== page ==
Even though your essays will be focused, each should suggest new understandings of entire texts and/or films. To do this, push your thinking to a deeper understanding of each text or film. Take risks. Your conclusion is the place to explain how your narrowly focused thesis has significant consequences for understanding the text(s) and/or film(s) under consideration, each as a whole. Below are the levels of sophistication in written papers, discussions, and other written assignments on Literature and Film:
The A paper analyzes. It demonstrates thoughtful connections, explanations, and the application of course themes, ideas, or theory. This paper offers illuminations and evaluations not specifically provided by authors or the instructor. It grasps the assigned author’s complex ideas but also demonstrates the student author's critical processing of those ideas. This paper is focused and developed with significant conclusions.
The A- paper is focused and fully developed.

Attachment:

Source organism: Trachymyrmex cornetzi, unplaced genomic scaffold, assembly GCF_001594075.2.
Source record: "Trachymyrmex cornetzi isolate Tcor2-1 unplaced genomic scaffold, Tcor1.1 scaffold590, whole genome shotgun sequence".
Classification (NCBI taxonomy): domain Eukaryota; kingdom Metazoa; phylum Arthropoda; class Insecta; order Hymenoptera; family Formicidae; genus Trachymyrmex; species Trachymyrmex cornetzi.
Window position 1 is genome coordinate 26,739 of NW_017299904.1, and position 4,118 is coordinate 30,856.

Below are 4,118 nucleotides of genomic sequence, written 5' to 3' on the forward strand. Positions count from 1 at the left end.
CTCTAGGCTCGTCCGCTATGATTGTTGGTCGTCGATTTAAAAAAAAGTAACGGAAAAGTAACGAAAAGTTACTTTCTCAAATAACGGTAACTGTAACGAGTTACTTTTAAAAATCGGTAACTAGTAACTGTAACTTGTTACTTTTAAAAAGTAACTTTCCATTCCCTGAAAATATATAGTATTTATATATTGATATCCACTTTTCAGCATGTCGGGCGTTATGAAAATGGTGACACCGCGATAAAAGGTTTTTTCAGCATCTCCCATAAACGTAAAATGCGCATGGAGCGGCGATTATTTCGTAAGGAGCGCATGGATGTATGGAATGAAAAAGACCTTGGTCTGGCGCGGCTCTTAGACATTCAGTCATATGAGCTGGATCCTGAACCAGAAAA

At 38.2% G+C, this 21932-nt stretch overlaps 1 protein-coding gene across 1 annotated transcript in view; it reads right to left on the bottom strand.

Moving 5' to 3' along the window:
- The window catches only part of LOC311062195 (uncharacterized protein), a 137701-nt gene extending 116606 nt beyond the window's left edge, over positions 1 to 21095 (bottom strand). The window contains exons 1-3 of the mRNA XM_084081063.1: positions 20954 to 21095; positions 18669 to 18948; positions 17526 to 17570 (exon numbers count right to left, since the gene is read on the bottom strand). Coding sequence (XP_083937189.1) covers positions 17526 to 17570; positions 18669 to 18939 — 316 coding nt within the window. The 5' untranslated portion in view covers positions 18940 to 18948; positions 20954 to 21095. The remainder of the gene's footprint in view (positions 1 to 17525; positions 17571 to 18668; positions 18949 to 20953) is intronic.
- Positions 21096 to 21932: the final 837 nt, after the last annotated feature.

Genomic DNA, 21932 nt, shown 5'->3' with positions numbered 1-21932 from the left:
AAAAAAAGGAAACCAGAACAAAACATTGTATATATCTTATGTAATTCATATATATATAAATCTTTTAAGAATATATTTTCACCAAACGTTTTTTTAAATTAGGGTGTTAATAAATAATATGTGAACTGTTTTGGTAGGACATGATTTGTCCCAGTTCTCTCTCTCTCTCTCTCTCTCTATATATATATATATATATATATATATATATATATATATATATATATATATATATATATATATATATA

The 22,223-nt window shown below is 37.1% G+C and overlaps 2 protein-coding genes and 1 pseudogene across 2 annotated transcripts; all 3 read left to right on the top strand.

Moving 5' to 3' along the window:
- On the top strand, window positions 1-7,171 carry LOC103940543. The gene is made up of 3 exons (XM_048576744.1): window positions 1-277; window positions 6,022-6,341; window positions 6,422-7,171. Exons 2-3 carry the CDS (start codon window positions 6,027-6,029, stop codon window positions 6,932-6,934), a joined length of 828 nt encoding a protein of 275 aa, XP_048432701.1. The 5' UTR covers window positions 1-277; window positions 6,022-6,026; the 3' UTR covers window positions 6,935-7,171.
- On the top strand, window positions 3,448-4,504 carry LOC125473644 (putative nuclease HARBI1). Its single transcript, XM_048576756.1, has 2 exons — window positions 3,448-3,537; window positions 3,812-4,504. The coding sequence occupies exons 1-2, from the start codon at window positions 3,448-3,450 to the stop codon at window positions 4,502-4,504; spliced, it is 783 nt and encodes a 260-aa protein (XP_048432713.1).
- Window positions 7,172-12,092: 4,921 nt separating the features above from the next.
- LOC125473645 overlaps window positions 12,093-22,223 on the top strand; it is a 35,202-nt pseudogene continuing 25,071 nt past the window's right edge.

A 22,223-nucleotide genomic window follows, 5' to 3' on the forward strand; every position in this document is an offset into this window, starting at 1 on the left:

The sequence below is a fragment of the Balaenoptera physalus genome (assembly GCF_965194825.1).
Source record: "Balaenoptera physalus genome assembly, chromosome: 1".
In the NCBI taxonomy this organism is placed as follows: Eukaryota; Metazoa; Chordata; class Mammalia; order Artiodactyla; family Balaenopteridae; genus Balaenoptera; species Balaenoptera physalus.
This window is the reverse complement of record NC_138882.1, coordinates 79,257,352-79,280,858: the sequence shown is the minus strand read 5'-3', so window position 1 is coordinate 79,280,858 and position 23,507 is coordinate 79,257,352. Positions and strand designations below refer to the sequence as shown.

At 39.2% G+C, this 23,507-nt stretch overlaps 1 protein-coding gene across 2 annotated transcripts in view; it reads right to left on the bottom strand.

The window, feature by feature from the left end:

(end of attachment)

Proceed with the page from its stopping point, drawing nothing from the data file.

A B+ paper is focused, but needs to be developed a bit more.
The B paper demonstrates understanding. It uses central and complex ideas, but is a reiteration of these as presented by an assigned author or the instructor. This paper demonstrates an understanding of the assigned text's key complexities, but does not offer any significant depth of analysis. A B paper is focused, but not fully developed.
In a B- paper, the focus is good but needs to be narrowed a bit more.
A C paper shows recognition of the significant material in a body of ideas but deals with it in a superficial way. While the C paper can discriminate between central and peripheral ideas, its function is more reportage than any real depth of understanding. The C paper may advance an original idea but, because it remains on the surface, is not fully focused.
D and F papers are disoriented. These papers are usually unfocused or, if focused, are irrelevant to the course objectives or discussions. The D paper demonstrates no clear idea of its topic. An F paper may or may not be unclear, but it is always incomplete and/or off-assignment.